Gameplay Effects: Resetting bonuses at the start of the turn favors attacks that happen during the players turn, with each following attack having less of a chance of gaining the damage bonus. One problem with this rule is it also reduces the potency off opportunity attacks. This is mitigated somewhat by opportunity attack specific damage bonuses. However, to counter this more strongly you’d want..

Reduced Hit Point Scaling

The Rule: Monster gain half the normal hit points per level. This does not effect the base number of hit points they get.
The Reason: As mentioned earlier, fights in epic can easily double in length with applying damage bonus multipliers. Halfing the hit points from levels counters that effect, keeping fights at more reasonable time frames without damage abuse.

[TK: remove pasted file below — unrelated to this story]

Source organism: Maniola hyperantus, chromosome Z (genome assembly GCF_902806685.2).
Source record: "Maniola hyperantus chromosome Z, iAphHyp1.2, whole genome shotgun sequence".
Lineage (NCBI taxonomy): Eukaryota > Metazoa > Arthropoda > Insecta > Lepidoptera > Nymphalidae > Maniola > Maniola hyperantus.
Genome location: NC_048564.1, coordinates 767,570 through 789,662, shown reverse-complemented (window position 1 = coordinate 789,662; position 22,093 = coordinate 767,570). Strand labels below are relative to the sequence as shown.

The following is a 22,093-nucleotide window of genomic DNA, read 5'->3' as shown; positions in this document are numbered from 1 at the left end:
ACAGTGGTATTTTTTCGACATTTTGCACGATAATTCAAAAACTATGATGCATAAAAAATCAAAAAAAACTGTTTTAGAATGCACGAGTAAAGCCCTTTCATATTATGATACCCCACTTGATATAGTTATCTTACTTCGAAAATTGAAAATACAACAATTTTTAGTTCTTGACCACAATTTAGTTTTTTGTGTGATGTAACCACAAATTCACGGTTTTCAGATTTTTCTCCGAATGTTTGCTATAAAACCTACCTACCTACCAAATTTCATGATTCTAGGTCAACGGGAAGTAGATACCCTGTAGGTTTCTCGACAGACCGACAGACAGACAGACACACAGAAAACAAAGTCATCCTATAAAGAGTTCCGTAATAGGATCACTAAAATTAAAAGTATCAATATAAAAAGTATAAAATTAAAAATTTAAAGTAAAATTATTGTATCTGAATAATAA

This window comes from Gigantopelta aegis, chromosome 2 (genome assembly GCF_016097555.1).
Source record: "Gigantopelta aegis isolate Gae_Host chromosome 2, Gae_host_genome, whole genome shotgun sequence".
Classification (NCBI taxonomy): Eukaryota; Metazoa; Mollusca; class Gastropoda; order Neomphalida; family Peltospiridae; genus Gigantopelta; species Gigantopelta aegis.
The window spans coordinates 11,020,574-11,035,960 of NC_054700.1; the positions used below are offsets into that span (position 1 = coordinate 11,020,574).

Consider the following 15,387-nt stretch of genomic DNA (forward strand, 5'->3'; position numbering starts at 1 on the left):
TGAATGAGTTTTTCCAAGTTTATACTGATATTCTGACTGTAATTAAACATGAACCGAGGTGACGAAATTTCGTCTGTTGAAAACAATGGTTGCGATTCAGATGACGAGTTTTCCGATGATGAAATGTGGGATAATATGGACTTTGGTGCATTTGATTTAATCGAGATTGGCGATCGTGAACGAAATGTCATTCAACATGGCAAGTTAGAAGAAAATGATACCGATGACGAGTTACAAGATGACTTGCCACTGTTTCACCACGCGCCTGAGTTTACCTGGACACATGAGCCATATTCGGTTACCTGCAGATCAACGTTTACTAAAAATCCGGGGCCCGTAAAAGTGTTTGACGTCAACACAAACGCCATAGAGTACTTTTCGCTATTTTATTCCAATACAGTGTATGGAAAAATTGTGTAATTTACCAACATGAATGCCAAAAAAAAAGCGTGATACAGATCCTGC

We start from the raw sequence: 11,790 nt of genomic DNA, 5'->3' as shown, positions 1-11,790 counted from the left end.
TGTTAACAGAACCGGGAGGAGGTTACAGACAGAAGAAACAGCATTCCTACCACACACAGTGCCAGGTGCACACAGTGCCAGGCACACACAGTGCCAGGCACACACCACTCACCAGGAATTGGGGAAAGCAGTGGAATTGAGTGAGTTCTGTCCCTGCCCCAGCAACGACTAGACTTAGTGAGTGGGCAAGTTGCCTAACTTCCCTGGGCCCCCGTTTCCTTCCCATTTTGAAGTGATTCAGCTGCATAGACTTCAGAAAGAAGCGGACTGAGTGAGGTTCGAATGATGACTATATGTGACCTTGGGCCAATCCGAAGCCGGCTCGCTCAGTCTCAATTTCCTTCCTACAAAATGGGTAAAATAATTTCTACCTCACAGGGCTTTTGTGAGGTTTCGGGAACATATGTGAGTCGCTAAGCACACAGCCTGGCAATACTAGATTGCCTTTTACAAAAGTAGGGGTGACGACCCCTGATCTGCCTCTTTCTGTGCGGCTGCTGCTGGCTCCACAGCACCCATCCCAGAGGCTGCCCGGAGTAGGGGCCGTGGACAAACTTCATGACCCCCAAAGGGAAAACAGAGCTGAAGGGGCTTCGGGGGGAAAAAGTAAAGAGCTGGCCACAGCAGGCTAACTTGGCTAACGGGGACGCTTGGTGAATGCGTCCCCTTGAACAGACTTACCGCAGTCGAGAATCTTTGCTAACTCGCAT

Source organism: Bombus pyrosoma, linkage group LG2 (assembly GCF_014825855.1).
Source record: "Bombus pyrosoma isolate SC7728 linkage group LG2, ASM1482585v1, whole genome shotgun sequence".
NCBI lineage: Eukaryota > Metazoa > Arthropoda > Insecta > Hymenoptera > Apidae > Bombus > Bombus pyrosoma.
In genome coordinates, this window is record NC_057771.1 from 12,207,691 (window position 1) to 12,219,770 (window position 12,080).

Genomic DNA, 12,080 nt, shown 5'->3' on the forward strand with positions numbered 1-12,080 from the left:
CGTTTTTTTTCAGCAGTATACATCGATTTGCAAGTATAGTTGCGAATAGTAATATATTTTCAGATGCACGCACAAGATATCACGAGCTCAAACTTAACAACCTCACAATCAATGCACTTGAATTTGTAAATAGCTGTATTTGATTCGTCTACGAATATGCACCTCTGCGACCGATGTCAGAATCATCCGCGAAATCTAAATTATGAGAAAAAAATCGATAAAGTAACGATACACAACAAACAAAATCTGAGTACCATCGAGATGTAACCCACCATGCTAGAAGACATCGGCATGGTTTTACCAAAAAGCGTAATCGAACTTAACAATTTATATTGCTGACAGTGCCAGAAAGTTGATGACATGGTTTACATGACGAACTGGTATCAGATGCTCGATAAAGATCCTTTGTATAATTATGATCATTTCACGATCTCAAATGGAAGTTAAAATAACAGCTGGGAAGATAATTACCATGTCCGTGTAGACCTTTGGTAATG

Gameplay Effects: With reduced hp, an at level fight in epic will often be over before at will come into play (barring characters who focus on them). However, that’s not necsessarily a bad thing and overuse of at-wills can make combat more tedious.

Published in: on June 3, 2014 at 6:16 pm  Leave a Comment  
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4e Ability Score Progression

I’ve noticed some issues with ability scores in 4e D&D. Here are a couple suggested fixes to help smooth things over.

Rounded Growth

The Rule: At every level the player would gain +1 to 2 ability scores, they instead gain +1 to all ability scores.